50. Too busy to eat, pray or love?

When we become overwhelmed by the way life can steal our sense of peace, give some thought and prayer to ways you can reign in the overcommitment, and gather nightly as a family around a nutritious meal.  When we are just hanging on all the time, the REAL needs of our souls are ignored, which is the twin necessity for relationship and food.  It is all symptomatic of the SAME problem.

Relationships take time.  How are you doing in your daily relationship with God?  With your spouse?  Kids?  Neighbors?   What about food, both physical AND spiritual?  How’s it going getting healthy food in the lunch boxes and on the dinner table every day?   Are you feeding regularly on God’s Word?  Is your prayer life nutritious?

Don’t beat yourself up.  Instead, think.  Perhaps what are you doing now is just crazy.  Does your battle with the clock rob your family of together time?  Keep you away from church too often? Running through the fast food drive-through out of desperation?

DECIDE.  Begin to PLAN how this COULD all go BETTER if you made even a couple of small changes.  Enlist the family’s help.  Start small and work your way up.  And take pleasure in the results!

Discussion Questions

  1. Who is responsible for the food in your home?
  2. What are some of the food challenges you face on a daily basis?   (e.g., budget limitations, picky eaters, food allergies, wacky schedules).
  3. What are some ways your family meets the disparate food demands of the group?
  4. Who decides what to eat? Where to eat? When to eat?
  5. Where does the food in the house come from?
  6. Who prepares the table, the food, and the menus?
  7. What kind of lunch do family members eat on weekdays?
  8. How often do you eat out? Is eating out usually at a fast food place?
  9. What are your table rules?
  10. How is your lack of time related to your prayer life?  Your love life?  Your family life?  Are these issues really, at heart, just one problem?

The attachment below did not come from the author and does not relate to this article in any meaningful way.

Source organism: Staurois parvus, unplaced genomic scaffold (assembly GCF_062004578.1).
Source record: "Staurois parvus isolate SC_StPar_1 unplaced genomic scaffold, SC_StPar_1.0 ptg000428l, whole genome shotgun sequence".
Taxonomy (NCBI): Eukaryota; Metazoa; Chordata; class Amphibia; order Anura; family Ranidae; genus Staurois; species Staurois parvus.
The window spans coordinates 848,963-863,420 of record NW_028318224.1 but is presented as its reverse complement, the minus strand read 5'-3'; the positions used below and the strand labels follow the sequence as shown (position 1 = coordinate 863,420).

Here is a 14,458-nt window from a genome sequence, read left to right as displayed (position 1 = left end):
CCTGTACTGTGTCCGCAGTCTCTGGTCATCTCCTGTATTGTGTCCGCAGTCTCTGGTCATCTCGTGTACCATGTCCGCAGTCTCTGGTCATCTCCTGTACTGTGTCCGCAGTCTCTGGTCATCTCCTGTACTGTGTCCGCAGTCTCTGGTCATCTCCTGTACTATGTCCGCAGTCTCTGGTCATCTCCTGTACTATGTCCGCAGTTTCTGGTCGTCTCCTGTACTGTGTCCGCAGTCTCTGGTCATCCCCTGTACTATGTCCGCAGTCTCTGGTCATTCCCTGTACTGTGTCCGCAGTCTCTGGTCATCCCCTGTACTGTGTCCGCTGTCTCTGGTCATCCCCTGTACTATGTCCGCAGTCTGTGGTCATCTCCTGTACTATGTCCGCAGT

11. Let’s say that being organized is not your strength.  How DOES a family meal happen without good planning?  What could you do differently?
  12. Let’s say you are a hyper-organized agenda maker.  Does your attitude sometimes feel like tyranny to the rest of the family?  Is there a way to plan and be organized without acting like an Army drill sergeant?
  13. Make a table and put each family member’s name in a column across the top.  In the rows, list out meal planning and prep issues that need to occur, and place an X in each column if that issue is age-appropriate.  For example, you may place an X under Joe’s name for helping cut up veggies for lunches, because Joe is 14 and capable of safely using a knife.  You might place an X under Carlie’s name in the table setting row, because she is 6 years old, and this is an age-appropriate practice.  We KNOW you are BUSY, and that it often feels as if doing these things will go faster if you just do them yourself.  But, making a list, and posting it on the fridge can be a reminder that you are actually helping family member contribute to meals in wonderful ways.  Let them develop their talents as they help out!

 

A MEAL PRACTICE TO CONSIDER AND DISCUSS

  1. Set aside four days, on average, per week when every family member is expected to be present for an evening meal. Try to meet at the same time for each meal.

 

Shared Table Blessings posts will be on holiday hiatus until early 2017. Please use this time to enjoy your shared meals at home and with others!  Thanks for reading.

Blessings,

~Julie A.P. Walton, Ph.D.

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